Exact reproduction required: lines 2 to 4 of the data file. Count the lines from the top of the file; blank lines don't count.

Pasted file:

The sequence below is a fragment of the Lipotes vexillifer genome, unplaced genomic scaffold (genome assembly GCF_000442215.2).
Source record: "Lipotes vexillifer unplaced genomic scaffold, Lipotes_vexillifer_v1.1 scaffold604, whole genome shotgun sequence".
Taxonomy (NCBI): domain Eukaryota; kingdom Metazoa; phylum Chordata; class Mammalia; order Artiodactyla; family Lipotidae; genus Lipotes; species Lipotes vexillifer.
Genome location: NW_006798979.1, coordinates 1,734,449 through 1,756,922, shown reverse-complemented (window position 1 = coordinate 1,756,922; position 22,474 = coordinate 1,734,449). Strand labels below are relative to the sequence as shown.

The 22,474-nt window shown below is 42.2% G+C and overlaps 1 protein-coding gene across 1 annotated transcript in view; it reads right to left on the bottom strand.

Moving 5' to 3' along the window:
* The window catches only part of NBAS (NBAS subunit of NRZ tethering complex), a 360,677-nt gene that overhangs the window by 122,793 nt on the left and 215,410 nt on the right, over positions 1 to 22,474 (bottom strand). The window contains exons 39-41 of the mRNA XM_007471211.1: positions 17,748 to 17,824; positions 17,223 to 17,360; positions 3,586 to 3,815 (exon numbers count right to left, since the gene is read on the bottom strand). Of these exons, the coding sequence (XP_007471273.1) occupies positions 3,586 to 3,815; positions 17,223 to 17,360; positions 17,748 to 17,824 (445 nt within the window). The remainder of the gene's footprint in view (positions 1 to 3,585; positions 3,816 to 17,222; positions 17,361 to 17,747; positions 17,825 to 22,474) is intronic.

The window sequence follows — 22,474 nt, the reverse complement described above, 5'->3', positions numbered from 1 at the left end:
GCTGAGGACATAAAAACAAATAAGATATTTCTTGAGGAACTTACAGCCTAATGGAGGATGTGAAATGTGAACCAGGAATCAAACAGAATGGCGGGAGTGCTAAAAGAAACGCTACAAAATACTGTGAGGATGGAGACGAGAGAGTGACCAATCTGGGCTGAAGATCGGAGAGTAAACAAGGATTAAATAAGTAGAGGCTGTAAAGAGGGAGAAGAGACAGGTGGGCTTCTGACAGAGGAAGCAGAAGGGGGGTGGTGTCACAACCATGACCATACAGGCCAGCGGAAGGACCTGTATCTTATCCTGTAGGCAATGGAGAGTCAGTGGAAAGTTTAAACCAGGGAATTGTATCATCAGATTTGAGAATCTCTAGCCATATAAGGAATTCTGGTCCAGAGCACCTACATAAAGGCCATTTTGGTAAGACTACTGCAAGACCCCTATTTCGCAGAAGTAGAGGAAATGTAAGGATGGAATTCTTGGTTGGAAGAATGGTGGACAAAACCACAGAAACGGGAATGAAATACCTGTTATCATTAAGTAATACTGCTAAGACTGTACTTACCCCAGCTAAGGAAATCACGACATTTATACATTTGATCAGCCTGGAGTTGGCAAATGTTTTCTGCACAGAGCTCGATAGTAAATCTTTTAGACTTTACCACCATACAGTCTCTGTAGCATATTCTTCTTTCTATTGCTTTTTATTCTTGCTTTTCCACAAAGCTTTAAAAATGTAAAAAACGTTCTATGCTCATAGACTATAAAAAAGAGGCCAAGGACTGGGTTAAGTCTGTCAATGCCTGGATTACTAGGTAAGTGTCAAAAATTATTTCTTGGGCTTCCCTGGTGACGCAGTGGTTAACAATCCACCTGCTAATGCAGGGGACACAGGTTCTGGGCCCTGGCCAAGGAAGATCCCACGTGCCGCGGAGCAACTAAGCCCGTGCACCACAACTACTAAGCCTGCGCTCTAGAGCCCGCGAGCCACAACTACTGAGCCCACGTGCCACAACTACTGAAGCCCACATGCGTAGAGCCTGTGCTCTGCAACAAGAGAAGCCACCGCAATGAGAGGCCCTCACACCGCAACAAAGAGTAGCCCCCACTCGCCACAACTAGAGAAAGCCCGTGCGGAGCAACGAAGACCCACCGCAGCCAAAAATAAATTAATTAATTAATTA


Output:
Source record: "Lipotes vexillifer unplaced genomic scaffold, Lipotes_vexillifer_v1.1 scaffold604, whole genome shotgun sequence".
Taxonomy (NCBI): domain Eukaryota; kingdom Metazoa; phylum Chordata; class Mammalia; order Artiodactyla; family Lipotidae; genus Lipotes; species Lipotes vexillifer.
Genome location: NW_006798979.1, coordinates 1,734,449 through 1,756,922, shown reverse-complemented (window position 1 = coordinate 1,756,922; position 22,474 = coordinate 1,734,449). Strand labels below are relative to the sequence as shown.